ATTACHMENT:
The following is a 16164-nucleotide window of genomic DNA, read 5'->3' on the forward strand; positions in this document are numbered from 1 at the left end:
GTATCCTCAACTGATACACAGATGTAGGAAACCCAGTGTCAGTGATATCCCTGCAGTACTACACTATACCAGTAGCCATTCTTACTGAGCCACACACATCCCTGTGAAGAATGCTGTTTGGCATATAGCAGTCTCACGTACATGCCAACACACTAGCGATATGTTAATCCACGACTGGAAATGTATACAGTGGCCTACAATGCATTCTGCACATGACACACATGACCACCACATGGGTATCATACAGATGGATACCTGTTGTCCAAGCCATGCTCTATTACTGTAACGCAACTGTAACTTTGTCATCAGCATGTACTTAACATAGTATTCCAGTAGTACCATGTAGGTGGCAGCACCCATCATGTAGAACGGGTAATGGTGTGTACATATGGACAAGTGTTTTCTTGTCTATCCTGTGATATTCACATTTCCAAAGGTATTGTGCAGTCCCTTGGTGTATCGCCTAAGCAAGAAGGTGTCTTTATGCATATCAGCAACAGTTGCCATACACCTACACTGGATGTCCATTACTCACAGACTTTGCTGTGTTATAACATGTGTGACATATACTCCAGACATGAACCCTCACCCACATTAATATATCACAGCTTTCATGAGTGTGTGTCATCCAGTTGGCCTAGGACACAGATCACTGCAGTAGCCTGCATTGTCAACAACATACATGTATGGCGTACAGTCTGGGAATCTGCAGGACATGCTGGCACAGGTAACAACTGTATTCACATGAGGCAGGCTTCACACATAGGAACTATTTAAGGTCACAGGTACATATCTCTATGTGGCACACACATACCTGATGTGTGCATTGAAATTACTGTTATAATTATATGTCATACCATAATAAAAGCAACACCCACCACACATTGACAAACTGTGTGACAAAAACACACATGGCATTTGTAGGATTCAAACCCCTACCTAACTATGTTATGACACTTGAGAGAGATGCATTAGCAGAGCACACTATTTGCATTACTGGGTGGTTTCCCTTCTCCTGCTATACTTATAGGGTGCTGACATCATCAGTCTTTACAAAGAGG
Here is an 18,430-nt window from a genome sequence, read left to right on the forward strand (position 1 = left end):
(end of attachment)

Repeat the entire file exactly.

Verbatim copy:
The following is a 16164-nucleotide window of genomic DNA, read 5'->3' on the forward strand; positions in this document are numbered from 1 at the left end:
GTATCCTCAACTGATACACAGATGTAGGAAACCCAGTGTCAGTGATATCCCTGCAGTACTACACTATACCAGTAGCCATTCTTACTGAGCCACACACATCCCTGTGAAGAATGCTGTTTGGCATATAGCAGTCTCACGTACATGCCAACACACTAGCGATATGTTAATCCACGACTGGAAATGTATACAGTGGCCTACAATGCATTCTGCACATGACACACATGACCACCACATGGGTATCATACAGATGGATACCTGTTGTCCAAGCCATGCTCTATTACTGTAACGCAACTGTAACTTTGTCATCAGCATGTACTTAACATAGTATTCCAGTAGTACCATGTAGGTGGCAGCACCCATCATGTAGAACGGGTAATGGTGTGTACATATGGACAAGTGTTTTCTTGTCTATCCTGTGATATTCACATTTCCAAAGGTATTGTGCAGTCCCTTGGTGTATCGCCTAAGCAAGAAGGTGTCTTTATGCATATCAGCAACAGTTGCCATACACCTACACTGGATGTCCATTACTCACAGACTTTGCTGTGTTATAACATGTGTGACATATACTCCAGACATGAACCCTCACCCACATTAATATATCACAGCTTTCATGAGTGTGTGTCATCCAGTTGGCCTAGGACACAGATCACTGCAGTAGCCTGCATTGTCAACAACATACATGTATGGCGTACAGTCTGGGAATCTGCAGGACATGCTGGCACAGGTAACAACTGTATTCACATGAGGCAGGCTTCACACATAGGAACTATTTAAGGTCACAGGTACATATCTCTATGTGGCACACACATACCTGATGTGTGCATTGAAATTACTGTTATAATTATATGTCATACCATAATAAAAGCAACACCCACCACACATTGACAAACTGTGTGACAAAAACACACATGGCATTTGTAGGATTCAAACCCCTACCTAACTATGTTATGACACTTGAGAGAGATGCATTAGCAGAGCACACTATTTGCATTACTGGGTGGTTTCCCTTCTCCTGCTATACTTATAGGGTGCTGACATCATCAGTCTTTACAAAGAGG
Here is an 18,430-nt window from a genome sequence, read left to right on the forward strand (position 1 = left end):